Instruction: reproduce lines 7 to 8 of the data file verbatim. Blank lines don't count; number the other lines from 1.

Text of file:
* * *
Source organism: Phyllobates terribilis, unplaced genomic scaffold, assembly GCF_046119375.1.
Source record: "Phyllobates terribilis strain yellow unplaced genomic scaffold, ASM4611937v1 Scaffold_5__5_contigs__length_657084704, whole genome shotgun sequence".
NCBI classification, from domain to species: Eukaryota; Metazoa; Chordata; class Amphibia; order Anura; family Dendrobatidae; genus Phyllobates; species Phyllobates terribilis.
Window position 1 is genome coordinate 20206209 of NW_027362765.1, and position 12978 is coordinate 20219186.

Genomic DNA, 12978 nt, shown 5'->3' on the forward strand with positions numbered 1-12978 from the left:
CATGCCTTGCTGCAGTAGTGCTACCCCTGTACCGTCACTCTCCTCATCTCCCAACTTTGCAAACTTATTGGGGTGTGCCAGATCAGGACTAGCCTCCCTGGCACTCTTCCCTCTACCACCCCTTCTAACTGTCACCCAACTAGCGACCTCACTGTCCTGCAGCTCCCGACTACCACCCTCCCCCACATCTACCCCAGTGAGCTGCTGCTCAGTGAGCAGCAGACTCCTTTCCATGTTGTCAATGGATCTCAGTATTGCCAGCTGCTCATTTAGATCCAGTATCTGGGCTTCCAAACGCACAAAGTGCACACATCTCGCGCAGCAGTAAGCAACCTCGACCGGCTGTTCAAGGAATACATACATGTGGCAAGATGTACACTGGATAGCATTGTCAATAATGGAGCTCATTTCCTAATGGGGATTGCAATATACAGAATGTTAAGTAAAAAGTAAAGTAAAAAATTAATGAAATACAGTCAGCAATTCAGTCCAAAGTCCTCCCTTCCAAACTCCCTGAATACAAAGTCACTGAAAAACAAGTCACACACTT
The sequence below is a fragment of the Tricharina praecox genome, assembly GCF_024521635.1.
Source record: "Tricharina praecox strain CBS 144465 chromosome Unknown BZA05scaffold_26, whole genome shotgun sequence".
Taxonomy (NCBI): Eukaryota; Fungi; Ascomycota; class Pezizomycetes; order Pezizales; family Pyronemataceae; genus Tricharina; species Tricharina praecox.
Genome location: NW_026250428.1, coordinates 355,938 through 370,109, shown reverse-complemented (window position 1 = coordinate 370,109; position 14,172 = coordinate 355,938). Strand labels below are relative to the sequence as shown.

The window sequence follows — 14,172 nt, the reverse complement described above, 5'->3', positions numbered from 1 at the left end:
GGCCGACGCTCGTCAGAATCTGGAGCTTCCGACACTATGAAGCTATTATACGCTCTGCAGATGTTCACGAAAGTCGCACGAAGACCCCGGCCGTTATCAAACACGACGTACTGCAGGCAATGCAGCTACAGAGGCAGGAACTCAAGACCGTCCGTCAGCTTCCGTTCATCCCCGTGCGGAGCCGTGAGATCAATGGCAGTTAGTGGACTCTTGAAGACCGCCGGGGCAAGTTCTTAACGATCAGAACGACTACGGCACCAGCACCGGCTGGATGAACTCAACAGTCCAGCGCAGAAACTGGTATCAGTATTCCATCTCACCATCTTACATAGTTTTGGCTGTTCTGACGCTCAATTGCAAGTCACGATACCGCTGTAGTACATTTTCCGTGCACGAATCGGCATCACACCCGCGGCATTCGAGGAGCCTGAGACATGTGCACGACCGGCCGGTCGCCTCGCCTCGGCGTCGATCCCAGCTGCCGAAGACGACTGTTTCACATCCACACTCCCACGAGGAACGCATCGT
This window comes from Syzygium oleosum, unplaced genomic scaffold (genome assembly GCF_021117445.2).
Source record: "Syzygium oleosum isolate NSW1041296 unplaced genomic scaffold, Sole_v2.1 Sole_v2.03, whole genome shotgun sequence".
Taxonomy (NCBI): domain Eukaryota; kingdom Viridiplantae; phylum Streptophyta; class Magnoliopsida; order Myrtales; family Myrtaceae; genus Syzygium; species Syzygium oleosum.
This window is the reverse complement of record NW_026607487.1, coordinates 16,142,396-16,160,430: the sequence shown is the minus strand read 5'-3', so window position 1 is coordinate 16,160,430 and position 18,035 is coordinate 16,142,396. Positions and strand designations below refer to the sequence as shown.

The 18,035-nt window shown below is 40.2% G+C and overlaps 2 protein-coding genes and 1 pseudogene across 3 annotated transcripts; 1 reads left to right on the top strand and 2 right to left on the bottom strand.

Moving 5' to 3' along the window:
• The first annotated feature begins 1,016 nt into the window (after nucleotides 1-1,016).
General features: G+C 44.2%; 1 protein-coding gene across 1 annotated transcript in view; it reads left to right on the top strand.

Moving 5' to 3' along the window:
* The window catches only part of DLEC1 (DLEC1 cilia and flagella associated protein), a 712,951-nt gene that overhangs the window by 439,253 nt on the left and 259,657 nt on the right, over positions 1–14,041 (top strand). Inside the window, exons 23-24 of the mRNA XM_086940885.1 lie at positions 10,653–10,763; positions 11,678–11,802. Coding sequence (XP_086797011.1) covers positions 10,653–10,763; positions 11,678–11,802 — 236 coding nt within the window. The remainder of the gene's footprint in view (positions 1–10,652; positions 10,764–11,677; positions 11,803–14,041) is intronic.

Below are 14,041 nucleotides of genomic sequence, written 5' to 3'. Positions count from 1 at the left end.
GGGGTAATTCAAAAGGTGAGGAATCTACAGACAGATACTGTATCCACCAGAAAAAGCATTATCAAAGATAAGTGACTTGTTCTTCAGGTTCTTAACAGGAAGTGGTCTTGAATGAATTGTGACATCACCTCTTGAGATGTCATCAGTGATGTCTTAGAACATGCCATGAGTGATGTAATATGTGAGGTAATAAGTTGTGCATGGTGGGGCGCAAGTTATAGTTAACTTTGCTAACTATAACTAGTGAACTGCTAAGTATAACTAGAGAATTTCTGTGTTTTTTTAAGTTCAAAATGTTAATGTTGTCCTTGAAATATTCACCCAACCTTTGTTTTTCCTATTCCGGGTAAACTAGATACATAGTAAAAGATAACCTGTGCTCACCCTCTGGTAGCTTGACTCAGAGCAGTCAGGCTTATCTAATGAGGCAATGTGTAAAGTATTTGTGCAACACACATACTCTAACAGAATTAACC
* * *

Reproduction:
The sequence below is a fragment of the Tricharina praecox genome, assembly GCF_024521635.1.
Source record: "Tricharina praecox strain CBS 144465 chromosome Unknown BZA05scaffold_26, whole genome shotgun sequence".